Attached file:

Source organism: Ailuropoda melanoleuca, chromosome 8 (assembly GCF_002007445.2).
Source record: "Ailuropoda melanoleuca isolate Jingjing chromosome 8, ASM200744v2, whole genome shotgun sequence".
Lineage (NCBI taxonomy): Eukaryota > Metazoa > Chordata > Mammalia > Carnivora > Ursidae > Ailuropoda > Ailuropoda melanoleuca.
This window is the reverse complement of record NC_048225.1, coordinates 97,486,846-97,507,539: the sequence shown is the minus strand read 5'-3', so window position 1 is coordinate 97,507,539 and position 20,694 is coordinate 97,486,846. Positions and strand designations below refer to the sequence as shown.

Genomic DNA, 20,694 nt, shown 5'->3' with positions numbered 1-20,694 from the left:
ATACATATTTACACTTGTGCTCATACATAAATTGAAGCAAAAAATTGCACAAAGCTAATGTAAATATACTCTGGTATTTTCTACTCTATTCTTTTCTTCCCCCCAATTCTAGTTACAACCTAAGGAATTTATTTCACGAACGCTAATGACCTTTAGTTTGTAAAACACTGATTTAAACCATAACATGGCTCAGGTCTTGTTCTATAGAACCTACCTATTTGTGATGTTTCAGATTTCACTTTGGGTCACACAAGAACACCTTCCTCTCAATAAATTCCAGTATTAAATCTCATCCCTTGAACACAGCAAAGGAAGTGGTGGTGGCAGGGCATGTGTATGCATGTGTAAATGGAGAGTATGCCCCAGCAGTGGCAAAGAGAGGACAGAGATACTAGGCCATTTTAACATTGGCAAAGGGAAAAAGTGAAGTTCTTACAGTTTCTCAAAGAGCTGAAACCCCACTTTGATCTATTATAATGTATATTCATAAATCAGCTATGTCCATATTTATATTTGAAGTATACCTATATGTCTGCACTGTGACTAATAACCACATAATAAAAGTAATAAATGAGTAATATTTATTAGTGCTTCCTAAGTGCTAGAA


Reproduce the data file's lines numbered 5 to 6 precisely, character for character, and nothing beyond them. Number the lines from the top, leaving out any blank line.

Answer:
Genomic DNA, 20,694 nt, shown 5'->3' with positions numbered 1-20,694 from the left:
ATACATATTTACACTTGTGCTCATACATAAATTGAAGCAAAAAATTGCACAAAGCTAATGTAAATATACTCTGGTATTTTCTACTCTATTCTTTTCTTCCCCCCAATTCTAGTTACAACCTAAGGAATTTATTTCACGAACGCTAATGACCTTTAGTTTGTAAAACACTGATTTAAACCATAACATGGCTCAGGTCTTGTTCTATAGAACCTACCTATTTGTGATGTTTCAGATTTCACTTTGGGTCACACAAGAACACCTTCCTCTCAATAAATTCCAGTATTAAATCTCATCCCTTGAACACAGCAAAGGAAGTGGTGGTGGCAGGGCATGTGTATGCATGTGTAAATGGAGAGTATGCCCCAGCAGTGGCAAAGAGAGGACAGAGATACTAGGCCATTTTAACATTGGCAAAGGGAAAAAGTGAAGTTCTTACAGTTTCTCAAAGAGCTGAAACCCCACTTTGATCTATTATAATGTATATTCATAAATCAGCTATGTCCATATTTATATTTGAAGTATACCTATATGTCTGCACTGTGACTAATAACCACATAATAAAAGTAATAAATGAGTAATATTTATTAGTGCTTCCTAAGTGCTAGAA